Probably arose, like all dogues, from the Molossos of Epirus and the Roman Empire, a relative of the Bulldog of Great Britain, of the Alanos of the Middle Ages, of the dogues and small dogues of France, the bulldog we know is a product of different crosses by passionate creators in the popular neighborhoods of Paris in the 1880s. At that time strong dog Halles – butchers, coachmen – and soon conquered high society and the world of artists for their physique and particularly for their character. It then spread quickly. The first breed club was founded in 1880 in Paris. The first record dates from 1885 and the first standard was established in 1898, the year in which the Central Canine Society (Kennel Club French) recognized the French Bulldog as a breed. The first dog of this breed was exposed in early 1887.



The type is that of a small molossoid. Powerful dog for its small size, short, stocky, compact in all its proportions, of short fur, with a flat nose, with erect ears and a naturally short tail. He must have the appearance of an active, intelligent, very muscular dog, with a compact structure with a solid bone. No point is exaggerated compared to the others, which could destroy the overall harmony or give the dog a misshapen appearance of gender or movement.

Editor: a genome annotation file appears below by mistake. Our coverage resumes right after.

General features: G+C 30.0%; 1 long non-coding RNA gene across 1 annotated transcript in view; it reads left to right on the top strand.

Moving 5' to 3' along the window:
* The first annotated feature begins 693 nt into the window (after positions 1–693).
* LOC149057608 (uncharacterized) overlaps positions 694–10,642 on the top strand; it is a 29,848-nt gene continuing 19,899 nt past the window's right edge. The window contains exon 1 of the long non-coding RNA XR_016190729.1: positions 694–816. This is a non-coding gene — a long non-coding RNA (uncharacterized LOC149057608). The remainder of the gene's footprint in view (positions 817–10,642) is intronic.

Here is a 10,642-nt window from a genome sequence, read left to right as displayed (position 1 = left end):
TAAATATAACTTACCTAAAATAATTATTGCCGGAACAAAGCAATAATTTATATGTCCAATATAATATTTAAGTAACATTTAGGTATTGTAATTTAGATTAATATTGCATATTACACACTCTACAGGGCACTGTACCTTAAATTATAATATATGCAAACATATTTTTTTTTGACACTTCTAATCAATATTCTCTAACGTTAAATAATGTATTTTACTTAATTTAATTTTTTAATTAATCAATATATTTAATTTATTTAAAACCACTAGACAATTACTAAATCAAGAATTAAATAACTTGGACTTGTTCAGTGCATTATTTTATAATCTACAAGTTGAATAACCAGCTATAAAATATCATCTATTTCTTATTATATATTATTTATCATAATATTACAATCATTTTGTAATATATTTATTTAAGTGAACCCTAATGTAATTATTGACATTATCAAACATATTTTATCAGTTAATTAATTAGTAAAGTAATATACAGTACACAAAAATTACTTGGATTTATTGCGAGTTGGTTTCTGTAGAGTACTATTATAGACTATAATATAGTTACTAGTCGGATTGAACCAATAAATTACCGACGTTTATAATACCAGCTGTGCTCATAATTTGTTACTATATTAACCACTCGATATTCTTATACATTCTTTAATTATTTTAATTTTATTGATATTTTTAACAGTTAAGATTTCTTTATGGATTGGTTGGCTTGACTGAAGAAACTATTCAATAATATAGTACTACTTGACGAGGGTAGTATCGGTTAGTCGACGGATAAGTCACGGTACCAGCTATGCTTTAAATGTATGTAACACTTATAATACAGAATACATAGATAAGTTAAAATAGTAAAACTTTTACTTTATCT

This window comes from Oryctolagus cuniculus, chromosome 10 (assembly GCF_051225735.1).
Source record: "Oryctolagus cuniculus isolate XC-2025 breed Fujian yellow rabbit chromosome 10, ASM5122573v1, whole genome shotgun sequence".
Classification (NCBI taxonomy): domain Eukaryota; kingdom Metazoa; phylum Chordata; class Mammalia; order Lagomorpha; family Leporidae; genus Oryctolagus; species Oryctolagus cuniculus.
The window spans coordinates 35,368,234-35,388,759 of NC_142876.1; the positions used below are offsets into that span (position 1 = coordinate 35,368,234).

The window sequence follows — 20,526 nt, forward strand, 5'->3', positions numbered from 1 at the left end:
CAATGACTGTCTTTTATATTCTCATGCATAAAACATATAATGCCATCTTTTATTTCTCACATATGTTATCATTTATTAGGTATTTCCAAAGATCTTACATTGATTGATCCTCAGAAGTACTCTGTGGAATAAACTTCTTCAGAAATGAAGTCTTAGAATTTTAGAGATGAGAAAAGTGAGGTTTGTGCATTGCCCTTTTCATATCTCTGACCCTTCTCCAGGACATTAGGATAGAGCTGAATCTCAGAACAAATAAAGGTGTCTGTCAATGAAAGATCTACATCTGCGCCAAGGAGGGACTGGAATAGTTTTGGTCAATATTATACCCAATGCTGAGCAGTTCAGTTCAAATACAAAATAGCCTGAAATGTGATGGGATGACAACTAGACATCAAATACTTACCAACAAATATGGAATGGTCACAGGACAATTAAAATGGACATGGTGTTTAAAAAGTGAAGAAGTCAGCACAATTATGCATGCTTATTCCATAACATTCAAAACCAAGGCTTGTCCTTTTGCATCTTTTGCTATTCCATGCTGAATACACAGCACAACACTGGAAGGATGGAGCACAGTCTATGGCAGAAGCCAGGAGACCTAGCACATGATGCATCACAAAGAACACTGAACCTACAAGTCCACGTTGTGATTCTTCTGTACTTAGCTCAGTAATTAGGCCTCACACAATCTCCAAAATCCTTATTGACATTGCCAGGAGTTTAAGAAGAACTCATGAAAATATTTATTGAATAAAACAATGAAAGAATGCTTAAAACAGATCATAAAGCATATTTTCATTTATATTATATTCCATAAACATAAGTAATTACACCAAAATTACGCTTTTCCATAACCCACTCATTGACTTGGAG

The length of the body, measured from the point of the shoulder to the point of the buttock, is slightly longer than the height at the withers. The length of the snout is about 1/6 of the total length of the head.



Companion dog, sociable, cheerful, playful, possessive, active.



It should be strong, wide and square, the skin that covers it forms, without excess, the folds and symmetrical wrinkles.



Skull: Broad, almost flat from one ear to the other, forehead bulging. Prominent superciliary arches, separated by a pronounced sagittal groove between the eyes. The groove does not extend to the forehead. External occipital crest very poorly developed. Stop: Pronounced.



The head of the French Bulldog is characterized by a shortening of the maxilla-nasal portion, as well as a slight to moderate tilt of the nose backwards. The truffle is slightly upturned.

Nose: Black, broad, flattened, with wide open and symmetrical nostrils, turned obliquely to the rear. The inclination of the nostrils as well as the upturned nose should allow normal nasal breathing.